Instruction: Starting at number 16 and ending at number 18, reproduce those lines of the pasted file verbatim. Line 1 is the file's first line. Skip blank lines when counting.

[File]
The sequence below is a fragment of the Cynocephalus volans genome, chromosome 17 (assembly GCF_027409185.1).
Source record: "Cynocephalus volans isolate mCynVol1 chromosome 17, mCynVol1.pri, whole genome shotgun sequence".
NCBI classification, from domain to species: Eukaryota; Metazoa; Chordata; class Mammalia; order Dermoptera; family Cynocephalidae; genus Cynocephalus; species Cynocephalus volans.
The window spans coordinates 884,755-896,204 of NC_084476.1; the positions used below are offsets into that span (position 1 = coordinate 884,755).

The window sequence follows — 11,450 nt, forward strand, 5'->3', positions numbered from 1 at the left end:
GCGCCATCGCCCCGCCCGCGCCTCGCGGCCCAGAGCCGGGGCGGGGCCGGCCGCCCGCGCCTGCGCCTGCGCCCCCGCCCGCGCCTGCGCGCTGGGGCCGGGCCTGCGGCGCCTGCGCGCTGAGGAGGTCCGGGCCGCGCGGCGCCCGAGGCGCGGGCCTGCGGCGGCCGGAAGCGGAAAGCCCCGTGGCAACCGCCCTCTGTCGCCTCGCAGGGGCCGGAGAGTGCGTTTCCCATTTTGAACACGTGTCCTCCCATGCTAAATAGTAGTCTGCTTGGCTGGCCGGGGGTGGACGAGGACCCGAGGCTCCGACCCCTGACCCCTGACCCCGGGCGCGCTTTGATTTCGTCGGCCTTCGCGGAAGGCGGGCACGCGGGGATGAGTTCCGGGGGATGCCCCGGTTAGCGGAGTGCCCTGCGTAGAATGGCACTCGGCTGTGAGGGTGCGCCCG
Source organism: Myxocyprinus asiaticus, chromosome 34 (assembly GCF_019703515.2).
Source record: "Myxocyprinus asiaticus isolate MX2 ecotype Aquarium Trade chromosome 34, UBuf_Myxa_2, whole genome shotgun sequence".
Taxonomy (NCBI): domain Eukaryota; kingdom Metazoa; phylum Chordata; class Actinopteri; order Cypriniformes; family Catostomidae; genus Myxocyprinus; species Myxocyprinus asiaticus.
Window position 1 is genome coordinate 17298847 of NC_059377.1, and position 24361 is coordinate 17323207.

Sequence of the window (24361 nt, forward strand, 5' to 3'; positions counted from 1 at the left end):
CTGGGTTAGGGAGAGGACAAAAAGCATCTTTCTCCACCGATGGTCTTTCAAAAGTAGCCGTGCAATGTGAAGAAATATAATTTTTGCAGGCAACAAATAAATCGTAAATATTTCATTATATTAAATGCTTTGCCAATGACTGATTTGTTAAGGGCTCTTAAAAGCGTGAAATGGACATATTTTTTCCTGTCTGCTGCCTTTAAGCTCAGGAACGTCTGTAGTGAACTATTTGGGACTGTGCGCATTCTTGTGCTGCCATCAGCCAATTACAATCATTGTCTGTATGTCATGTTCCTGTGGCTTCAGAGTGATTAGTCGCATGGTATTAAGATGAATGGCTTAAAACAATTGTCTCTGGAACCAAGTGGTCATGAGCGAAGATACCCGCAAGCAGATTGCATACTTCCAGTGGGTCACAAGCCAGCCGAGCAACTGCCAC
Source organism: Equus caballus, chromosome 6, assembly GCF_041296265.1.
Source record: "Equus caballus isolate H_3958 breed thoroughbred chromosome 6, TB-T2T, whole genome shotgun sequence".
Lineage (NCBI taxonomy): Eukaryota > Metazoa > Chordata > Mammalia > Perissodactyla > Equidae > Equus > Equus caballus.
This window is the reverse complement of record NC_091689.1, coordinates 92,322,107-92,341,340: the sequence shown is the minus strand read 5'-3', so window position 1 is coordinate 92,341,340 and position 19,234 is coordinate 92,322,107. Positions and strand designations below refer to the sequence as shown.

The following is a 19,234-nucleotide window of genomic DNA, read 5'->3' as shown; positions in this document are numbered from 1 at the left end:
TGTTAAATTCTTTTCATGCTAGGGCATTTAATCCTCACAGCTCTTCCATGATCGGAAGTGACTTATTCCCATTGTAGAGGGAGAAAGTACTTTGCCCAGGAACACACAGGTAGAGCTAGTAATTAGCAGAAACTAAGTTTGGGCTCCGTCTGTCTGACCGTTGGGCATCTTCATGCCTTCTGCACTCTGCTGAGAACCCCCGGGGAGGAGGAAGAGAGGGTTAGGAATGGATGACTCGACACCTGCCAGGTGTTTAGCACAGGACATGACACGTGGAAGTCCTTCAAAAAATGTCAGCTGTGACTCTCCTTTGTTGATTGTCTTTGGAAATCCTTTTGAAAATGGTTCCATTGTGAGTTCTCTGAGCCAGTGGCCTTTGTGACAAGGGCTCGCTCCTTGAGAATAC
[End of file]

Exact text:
This window is the reverse complement of record NC_091689.1, coordinates 92,322,107-92,341,340: the sequence shown is the minus strand read 5'-3', so window position 1 is coordinate 92,341,340 and position 19,234 is coordinate 92,322,107. Positions and strand designations below refer to the sequence as shown.

The following is a 19,234-nucleotide window of genomic DNA, read 5'->3' as shown; positions in this document are numbered from 1 at the left end:
TGTTAAATTCTTTTCATGCTAGGGCATTTAATCCTCACAGCTCTTCCATGATCGGAAGTGACTTATTCCCATTGTAGAGGGAGAAAGTACTTTGCCCAGGAACACACAGGTAGAGCTAGTAATTAGCAGAAACTAAGTTTGGGCTCCGTCTGTCTGACCGTTGGGCATCTTCATGCCTTCTGCACTCTGCTGAGAACCCCCGGGGAGGAGGAAGAGAGGGTTAGGAATGGATGACTCGACACCTGCCAGGTGTTTAGCACAGGACATGACACGTGGAAGTCCTTCAAAAAATGTCAGCTGTGACTCTCCTTTGTTGATTGTCTTTGGAAATCCTTTTGAAAATGGTTCCATTGTGAGTTCTCTGAGCCAGTGGCCTTTGTGACAAGGGCTCGCTCCTTGAGAATAC